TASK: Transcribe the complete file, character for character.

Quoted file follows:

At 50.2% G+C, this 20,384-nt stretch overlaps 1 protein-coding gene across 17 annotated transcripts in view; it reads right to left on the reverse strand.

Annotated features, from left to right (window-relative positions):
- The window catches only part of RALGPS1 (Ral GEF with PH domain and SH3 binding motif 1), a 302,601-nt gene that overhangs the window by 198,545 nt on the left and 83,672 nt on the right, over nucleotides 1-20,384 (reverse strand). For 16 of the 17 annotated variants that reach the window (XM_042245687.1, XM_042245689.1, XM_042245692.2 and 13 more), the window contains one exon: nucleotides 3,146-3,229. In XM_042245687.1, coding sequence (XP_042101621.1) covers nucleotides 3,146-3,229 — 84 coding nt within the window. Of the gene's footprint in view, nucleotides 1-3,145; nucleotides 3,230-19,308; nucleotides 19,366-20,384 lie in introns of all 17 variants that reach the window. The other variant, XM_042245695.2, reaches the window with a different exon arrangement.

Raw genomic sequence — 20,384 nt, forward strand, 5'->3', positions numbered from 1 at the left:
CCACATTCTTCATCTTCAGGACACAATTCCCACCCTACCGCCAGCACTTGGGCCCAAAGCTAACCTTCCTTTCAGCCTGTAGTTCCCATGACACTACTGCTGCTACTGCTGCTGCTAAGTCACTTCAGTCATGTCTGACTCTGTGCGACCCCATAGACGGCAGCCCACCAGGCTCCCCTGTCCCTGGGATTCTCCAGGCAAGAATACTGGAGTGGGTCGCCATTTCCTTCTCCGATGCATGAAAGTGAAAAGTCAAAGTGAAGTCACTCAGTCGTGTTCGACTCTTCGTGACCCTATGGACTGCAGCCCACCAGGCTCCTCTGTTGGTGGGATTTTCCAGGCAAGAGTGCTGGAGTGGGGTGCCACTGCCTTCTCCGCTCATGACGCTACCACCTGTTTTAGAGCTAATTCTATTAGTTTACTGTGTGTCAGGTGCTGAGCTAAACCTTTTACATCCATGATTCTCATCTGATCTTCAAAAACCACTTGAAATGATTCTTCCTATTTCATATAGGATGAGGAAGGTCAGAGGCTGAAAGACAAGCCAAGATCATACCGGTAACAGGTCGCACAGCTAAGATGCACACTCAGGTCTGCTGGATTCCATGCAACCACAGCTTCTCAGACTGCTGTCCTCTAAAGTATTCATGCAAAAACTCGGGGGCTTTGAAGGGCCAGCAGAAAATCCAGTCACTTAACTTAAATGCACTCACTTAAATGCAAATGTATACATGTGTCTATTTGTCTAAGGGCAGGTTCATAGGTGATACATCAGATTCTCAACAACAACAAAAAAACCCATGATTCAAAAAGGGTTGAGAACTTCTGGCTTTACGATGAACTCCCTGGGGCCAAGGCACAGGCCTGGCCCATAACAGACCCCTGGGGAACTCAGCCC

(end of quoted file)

At 50.2% G+C, this 20,384-nt stretch overlaps 1 protein-coding gene across 17 annotated transcripts in view; it reads right to left on the reverse strand.

Annotated features, from left to right (window-relative positions):
- The window catches only part of RALGPS1 (Ral GEF with PH domain and SH3 binding motif 1), a 302,601-nt gene that overhangs the window by 198,545 nt on the left and 83,672 nt on the right, over nucleotides 1-20,384 (reverse strand). For 16 of the 17 annotated variants that reach the window (XM_042245687.1, XM_042245689.1, XM_042245692.2 and 13 more), the window contains one exon: nucleotides 3,146-3,229. In XM_042245687.1, coding sequence (XP_042101621.1) covers nucleotides 3,146-3,229 — 84 coding nt within the window. Of the gene's footprint in view, nucleotides 1-3,145; nucleotides 3,230-19,308; nucleotides 19,366-20,384 lie in introns of all 17 variants that reach the window. The other variant, XM_042245695.2, reaches the window with a different exon arrangement.

Raw genomic sequence — 20,384 nt, forward strand, 5'->3', positions numbered from 1 at the left:
CCACATTCTTCATCTTCAGGACACAATTCCCACCCTACCGCCAGCACTTGGGCCCAAAGCTAACCTTCCTTTCAGCCTGTAGTTCCCATGACACTACTGCTGCTACTGCTGCTGCTAAGTCACTTCAGTCATGTCTGACTCTGTGCGACCCCATAGACGGCAGCCCACCAGGCTCCCCTGTCCCTGGGATTCTCCAGGCAAGAATACTGGAGTGGGTCGCCATTTCCTTCTCCGATGCATGAAAGTGAAAAGTCAAAGTGAAGTCACTCAGTCGTGTTCGACTCTTCGTGACCCTATGGACTGCAGCCCACCAGGCTCCTCTGTTGGTGGGATTTTCCAGGCAAGAGTGCTGGAGTGGGGTGCCACTGCCTTCTCCGCTCATGACGCTACCACCTGTTTTAGAGCTAATTCTATTAGTTTACTGTGTGTCAGGTGCTGAGCTAAACCTTTTACATCCATGATTCTCATCTGATCTTCAAAAACCACTTGAAATGATTCTTCCTATTTCATATAGGATGAGGAAGGTCAGAGGCTGAAAGACAAGCCAAGATCATACCGGTAACAGGTCGCACAGCTAAGATGCACACTCAGGTCTGCTGGATTCCATGCAACCACAGCTTCTCAGACTGCTGTCCTCTAAAGTATTCATGCAAAAACTCGGGGGCTTTGAAGGGCCAGCAGAAAATCCAGTCACTTAACTTAAATGCACTCACTTAAATGCAAATGTATACATGTGTCTATTTGTCTAAGGGCAGGTTCATAGGTGATACATCAGATTCTCAACAACAACAAAAAAACCCATGATTCAAAAAGGGTTGAGAACTTCTGGCTTTACGATGAACTCCCTGGGGCCAAGGCACAGGCCTGGCCCATAACAGACCCCTGGGGAACTCAGCCC